Quotations About / On:
People who act like angels ought to have angels to deal with.
(Samuel Richardson (1689-1761), British novelist. Third edition, London (1751). Lovelace, in Clarissa, vol. 2, p. 177, AMS Press (1990).)
Men would be angels, angels would be gods.
(Alexander Pope (1688-1744), British satirical poet. An Essay On Man, epistle 1, l. 126 (1733).)
An angel is like you, Kate, and you are like an angel.
(William Shakespeare (1564-1616), British dramatist, poet. King Henry, in Henry V, act 5, sc. 2, l. 109-10.
Wooing Katherine of France.)
Man is neither angel nor beast, and the unfortunate thing is that he who would play the angel plays the beast.
(Blaise Pascal (1623-1662), French scientist, philosopher. repr. Encyclopedia Britannica, Chicago (1952). Pensées, no. 358 (1670), trans. J.M. Dent & Sons, London (1931).)
It is not because angels are holier than men or devils that makes them angels, but because they do not expect holiness from one another, but from God only.
(William Blake (1757-1827), British poet, painter, engraver. repr. In Complete Writings, ed. Geoffrey Keynes (1957). "A Vision of the Last Judgement," (1810).)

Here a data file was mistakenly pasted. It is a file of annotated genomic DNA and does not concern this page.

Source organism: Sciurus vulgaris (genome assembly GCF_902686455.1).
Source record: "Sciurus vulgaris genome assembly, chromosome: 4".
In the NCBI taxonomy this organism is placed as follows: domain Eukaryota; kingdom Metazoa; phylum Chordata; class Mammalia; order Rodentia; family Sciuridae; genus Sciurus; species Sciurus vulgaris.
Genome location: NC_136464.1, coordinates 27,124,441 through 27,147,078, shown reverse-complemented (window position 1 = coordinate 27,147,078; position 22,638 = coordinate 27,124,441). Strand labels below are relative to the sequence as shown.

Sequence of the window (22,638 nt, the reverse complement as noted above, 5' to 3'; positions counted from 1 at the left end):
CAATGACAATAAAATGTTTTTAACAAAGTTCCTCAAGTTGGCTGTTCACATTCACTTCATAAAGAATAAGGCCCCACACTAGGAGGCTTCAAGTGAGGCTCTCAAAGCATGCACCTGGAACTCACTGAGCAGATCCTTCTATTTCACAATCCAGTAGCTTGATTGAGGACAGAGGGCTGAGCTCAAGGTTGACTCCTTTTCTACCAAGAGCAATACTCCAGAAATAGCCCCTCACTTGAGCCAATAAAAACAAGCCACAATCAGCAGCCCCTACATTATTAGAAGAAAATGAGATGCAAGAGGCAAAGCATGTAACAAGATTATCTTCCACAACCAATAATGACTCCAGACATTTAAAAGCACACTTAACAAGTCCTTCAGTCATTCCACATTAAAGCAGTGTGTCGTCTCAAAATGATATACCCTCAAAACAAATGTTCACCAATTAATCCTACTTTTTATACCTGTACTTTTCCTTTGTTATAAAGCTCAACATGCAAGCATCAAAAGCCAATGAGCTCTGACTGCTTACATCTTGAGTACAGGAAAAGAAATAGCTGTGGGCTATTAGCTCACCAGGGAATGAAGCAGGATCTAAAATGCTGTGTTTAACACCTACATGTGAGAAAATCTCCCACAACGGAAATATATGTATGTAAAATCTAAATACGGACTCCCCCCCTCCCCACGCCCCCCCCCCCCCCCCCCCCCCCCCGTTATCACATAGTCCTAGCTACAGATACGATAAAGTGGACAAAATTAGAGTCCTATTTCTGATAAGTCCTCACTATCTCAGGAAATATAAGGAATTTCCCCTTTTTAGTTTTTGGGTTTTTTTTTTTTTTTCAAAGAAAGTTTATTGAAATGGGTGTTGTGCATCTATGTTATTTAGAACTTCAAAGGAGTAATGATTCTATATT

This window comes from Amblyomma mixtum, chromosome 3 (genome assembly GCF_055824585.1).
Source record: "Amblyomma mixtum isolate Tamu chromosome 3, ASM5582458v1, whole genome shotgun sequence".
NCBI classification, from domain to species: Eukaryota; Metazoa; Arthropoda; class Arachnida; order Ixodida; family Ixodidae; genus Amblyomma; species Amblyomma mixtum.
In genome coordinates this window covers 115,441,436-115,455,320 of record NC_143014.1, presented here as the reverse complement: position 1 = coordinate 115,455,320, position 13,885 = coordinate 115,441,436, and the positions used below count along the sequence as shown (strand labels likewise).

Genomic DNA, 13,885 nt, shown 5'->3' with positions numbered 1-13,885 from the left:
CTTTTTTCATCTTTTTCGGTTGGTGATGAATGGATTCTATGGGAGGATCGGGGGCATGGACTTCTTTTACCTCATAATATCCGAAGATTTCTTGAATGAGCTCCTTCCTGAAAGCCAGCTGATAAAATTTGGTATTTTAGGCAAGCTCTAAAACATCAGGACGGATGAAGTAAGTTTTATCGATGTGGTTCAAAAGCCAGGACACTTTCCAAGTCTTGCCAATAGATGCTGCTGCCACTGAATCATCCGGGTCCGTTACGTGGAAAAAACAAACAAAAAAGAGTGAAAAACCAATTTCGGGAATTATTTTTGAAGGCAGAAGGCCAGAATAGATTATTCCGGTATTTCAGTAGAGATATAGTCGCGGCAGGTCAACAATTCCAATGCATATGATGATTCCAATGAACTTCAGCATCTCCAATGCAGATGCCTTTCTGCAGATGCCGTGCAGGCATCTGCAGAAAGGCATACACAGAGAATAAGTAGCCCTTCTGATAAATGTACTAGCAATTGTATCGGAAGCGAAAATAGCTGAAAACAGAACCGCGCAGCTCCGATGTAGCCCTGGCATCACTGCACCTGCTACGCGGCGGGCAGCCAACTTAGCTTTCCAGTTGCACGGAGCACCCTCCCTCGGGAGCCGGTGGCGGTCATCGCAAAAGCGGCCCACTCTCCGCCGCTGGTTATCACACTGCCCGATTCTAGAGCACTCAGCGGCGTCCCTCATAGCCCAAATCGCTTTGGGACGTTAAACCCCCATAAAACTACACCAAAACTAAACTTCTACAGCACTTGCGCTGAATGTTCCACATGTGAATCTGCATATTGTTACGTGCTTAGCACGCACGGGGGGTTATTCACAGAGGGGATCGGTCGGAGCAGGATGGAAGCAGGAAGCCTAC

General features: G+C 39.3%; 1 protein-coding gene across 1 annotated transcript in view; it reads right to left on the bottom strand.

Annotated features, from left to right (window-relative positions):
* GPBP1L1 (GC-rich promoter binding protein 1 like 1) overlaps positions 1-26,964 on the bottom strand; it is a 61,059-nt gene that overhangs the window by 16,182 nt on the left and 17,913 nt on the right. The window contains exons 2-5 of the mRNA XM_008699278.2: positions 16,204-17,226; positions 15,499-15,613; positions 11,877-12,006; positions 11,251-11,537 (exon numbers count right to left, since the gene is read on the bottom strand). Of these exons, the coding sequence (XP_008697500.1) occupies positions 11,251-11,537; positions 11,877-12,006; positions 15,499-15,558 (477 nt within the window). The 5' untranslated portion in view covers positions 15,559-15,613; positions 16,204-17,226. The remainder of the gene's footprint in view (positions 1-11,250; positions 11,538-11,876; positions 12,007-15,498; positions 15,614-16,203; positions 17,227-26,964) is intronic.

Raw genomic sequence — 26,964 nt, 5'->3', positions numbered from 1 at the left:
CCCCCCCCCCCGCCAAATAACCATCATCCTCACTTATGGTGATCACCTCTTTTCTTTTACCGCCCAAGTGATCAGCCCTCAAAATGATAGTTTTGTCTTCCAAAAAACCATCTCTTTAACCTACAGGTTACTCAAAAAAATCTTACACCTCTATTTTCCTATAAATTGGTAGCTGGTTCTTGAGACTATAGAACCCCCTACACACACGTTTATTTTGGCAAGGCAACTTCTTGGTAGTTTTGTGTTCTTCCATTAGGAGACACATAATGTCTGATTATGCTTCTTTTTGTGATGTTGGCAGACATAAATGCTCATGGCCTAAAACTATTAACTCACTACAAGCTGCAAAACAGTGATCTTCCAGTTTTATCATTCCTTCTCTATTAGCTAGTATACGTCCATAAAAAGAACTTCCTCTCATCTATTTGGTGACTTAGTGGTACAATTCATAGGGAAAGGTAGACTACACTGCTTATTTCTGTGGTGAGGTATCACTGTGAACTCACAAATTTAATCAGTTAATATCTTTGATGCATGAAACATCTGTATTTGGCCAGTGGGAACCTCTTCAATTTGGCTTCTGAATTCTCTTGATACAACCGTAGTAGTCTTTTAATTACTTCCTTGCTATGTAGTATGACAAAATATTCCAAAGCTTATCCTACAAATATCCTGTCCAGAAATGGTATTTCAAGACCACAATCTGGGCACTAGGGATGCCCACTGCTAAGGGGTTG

Entertaining angels unawares: It is always we who are to entertain the angels, and never they us. I cannot, however, think that an angel would be a very entertaining person, either as guest or host.
(Samuel Butler (1835-1902), British author. First published in 1912. Samuel Butler's Notebooks, p. 154, E.P. Dutton & Company (1951).)
We are angels with horns.
An angel has no memory.
(Terry Southern (b. 1924), U.S. screenwriter, and Roger Vadim. Pygar (John Philip Law), Barbarella, as he rescues both Barbarella and the evil Black Queenthe film's final line (1968).
Film is based on the comic strip by Jean-Claude Forest.)
I'm no angel, but I've spread my wings a bit.
(Wesley Ruggles, U.S. screenwriter. Tira (Mae West), I'm No Angel, description of her reputation (1933).
West once said to an interviewer that this film's story was "all about a girl who lost her reputation and never missed it.")
He looked about as inconspicuous as a tarantula on a slice of angel food.
(Raymond Chandler (1888-1959), U.S. author. Philip Marlowe, in Farewell, My Lovely, ch. 1 (1940).
Describing Moose Malloy.)